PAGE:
We are all no doubt excited about the progress being made with the HTML5 client in the latest vSphere 6.7 release. VMware has certainly made tremendous progress in getting the functionality not only ported over but also new and improved workflows in place with the HTML5 client. The vSphere Update Manager functionality is now in HTML5 trim. There are still things you can’t do in the HTML5 client such as configuring the ESXi quick boot functionality, but the basic VUM functionality is there now. Let’s take a look at Configuring VMware ESXi 6.7 Quick Boot and HTML5 vSphere Update Manager VUM functionality.
What is VMware vSphere 6.7 Quick Boot?
What is the Quick Boot functionality? Quick Boot functionality allows restarting only the hypervisor instead of going through a full reboot of the host hardware including POSTing, etc. This functionality is utilized with vSphere Update Manager so that patching and upgrades are completed much more quickly. A note here before getting excited about potential backwards compatibility, this functionality is only available for hosts that are running ESXi 6.7. Even if your hardware is compatible with the new Quick Boot, if you are running a legacy version of ESXi, this won’t be available.
Configuring VMware ESXi 6.7 Quick Boot and HTML5 vSphere Update Manager VUM
A note about Quick Boot. The Quick Boot functionality relies on integration and compatibility with OEM hardware vendors. The vendor specific hardware must be compatible with this new functionality. The big names such as Dell and HP are already on board. VMware has made a handy little script that is built into ESX 6.7 that allows testing the hardware compatibility with ESXi Quick Boot. Information regarding the script is found at:
As you can see below, the script quickly points out that my Nested ESXi 6.7 installation is not compatible with Quick Boot.
As mentioned configuring VMware ESXi 6.7 Quick Boot functionality must at this point be done in the flash “Flex” client.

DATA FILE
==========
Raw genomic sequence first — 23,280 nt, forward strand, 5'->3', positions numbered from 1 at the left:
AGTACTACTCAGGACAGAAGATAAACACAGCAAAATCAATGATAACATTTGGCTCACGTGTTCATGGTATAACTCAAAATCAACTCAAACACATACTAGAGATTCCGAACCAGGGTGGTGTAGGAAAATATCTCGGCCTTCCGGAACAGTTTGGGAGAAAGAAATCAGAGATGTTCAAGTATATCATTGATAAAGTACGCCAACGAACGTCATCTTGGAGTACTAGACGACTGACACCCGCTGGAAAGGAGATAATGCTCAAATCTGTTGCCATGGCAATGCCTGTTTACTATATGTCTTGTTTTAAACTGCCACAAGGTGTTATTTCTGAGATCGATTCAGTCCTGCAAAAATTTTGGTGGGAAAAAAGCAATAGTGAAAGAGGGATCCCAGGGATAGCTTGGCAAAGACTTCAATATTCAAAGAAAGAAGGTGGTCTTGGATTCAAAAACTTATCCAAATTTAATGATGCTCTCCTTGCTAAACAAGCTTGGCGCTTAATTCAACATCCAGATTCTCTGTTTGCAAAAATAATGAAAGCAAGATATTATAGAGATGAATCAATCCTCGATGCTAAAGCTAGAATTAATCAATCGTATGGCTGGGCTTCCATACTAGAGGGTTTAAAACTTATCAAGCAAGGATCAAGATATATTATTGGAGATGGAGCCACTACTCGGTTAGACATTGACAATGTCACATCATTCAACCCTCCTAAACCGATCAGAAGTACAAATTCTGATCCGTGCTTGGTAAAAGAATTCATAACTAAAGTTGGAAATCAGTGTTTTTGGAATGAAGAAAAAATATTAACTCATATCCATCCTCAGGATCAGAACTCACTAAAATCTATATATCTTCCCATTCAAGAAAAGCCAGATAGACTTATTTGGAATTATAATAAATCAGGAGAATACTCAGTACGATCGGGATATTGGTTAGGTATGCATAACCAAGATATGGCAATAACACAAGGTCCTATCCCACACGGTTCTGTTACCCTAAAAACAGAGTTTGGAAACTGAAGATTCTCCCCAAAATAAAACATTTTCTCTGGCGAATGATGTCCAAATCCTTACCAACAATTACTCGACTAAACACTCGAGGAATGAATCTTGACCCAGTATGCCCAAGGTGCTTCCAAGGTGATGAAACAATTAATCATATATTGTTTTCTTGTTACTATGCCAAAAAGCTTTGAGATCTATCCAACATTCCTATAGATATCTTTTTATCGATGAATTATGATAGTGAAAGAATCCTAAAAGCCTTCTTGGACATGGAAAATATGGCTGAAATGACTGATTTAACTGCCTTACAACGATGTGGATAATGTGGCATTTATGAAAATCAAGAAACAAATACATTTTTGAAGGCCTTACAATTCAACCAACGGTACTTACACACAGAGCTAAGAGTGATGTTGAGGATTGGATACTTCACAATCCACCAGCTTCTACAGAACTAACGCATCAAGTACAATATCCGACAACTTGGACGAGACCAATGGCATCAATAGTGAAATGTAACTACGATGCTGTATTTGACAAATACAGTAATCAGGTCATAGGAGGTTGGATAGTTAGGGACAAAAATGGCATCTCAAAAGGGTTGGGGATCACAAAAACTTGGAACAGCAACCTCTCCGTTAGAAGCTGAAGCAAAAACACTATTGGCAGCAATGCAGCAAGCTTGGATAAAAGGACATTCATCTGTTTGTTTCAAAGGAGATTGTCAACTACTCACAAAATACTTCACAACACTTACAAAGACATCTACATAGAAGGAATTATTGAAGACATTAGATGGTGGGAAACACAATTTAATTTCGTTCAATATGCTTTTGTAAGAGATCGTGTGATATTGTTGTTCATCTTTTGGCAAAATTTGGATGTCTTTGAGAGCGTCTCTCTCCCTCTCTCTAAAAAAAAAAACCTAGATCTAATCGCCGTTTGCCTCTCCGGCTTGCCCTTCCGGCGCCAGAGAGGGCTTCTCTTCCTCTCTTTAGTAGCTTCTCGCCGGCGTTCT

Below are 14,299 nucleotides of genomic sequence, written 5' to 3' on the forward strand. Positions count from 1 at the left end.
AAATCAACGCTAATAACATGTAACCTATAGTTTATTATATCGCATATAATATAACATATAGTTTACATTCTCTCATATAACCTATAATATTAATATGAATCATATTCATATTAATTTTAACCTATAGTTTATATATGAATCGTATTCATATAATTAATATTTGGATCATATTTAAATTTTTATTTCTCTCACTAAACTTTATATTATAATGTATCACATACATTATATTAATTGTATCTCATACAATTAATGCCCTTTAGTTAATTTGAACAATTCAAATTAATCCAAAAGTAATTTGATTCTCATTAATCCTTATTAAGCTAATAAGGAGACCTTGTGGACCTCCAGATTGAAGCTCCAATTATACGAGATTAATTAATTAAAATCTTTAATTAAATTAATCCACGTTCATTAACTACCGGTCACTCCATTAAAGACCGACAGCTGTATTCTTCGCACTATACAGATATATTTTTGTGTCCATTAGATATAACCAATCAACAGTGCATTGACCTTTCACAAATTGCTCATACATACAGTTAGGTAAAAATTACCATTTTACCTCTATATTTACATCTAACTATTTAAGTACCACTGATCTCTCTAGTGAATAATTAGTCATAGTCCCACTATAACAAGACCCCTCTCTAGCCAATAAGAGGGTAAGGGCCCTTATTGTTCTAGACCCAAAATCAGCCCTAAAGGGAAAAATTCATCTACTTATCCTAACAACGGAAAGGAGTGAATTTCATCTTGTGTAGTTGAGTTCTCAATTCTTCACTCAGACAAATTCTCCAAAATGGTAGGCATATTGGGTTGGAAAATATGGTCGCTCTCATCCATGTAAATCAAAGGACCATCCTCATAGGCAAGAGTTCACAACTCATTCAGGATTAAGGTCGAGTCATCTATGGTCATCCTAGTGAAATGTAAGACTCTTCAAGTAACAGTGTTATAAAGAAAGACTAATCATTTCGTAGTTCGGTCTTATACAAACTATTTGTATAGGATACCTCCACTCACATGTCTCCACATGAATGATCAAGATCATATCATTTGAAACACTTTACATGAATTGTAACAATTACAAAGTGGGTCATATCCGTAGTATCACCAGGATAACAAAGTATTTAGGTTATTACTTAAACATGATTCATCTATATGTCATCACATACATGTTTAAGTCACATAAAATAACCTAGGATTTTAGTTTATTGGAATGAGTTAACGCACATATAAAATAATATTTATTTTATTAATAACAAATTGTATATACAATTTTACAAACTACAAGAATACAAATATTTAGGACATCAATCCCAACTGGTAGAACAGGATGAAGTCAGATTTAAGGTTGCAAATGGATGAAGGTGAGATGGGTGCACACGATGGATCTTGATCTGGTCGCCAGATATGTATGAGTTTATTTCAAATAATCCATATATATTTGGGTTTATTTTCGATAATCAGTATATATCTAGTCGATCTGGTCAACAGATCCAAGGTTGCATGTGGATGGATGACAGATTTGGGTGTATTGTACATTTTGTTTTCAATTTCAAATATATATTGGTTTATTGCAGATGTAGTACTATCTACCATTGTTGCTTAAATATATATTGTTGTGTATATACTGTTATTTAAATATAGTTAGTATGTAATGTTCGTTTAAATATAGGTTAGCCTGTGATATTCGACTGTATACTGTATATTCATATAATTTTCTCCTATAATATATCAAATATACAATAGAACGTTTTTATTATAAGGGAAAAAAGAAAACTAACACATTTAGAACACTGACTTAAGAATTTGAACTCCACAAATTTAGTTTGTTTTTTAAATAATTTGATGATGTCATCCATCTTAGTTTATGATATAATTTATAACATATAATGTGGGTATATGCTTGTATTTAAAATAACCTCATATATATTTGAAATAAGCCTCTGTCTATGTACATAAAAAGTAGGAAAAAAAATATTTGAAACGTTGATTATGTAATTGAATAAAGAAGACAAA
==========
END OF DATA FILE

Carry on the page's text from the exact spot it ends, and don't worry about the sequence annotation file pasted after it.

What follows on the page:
Navigate to Home >> Update Manager
Click your vCenter Server on the left under Servers and then select the Manage tab. Select Host/Cluster Settings and click the Edit button.
As you can see the Quick Boot functionality comes down to a simple checkbox. What was interesting, my nested ESXi host has this checked by default.
VMware’s description of the Quick Boot functionality if you hover over the information
Navigating the new HTML5 vSphere Update Manager functionality. Below, clicking on a host then clicking the Updates tab. Notice the familiar actions however with the Attach button ready to attach an updates baseline.
Attaching the default Non-Critical Host Patches and the Critical Host Patches to an ESXi 6.7 host.
Notice the Check Compliance button.
Switched gears below since there are no patches as of yet for ESXi 6.7. I added in an ESXi 6.5 host into the infrastructure, attached the baselines, and ran the Check Compliance operation. Notice I now have patches displaying that can be remediated. A point to note also, you have the link Go to Update Manager Home button that takes you to the Update Manager Home location where you can add images, etc.
After navigating to the Update Manager Home location. Note the Baselines, Updates, and ESXi Images tabs.
Configuring VMware ESXi 6.7 Quick Boot and HTML5 vSphere Update Manager VUM are great new features found in vSphere 6.7. The more I dive into this release, the more excited I become. There is just so much new functionality and features that allow administrators to be more effective and efficient in carrying out tasks in their vSphere environments. The new Quick Boot feature will greatly reduce the time it takes to patch and upgrade hosts. Also, the HTML5 vSphere Update Manager functionality included with this release definitely helps to close the gap on things that were missing from the previous HTML5 experience prior to vSphere 6.7.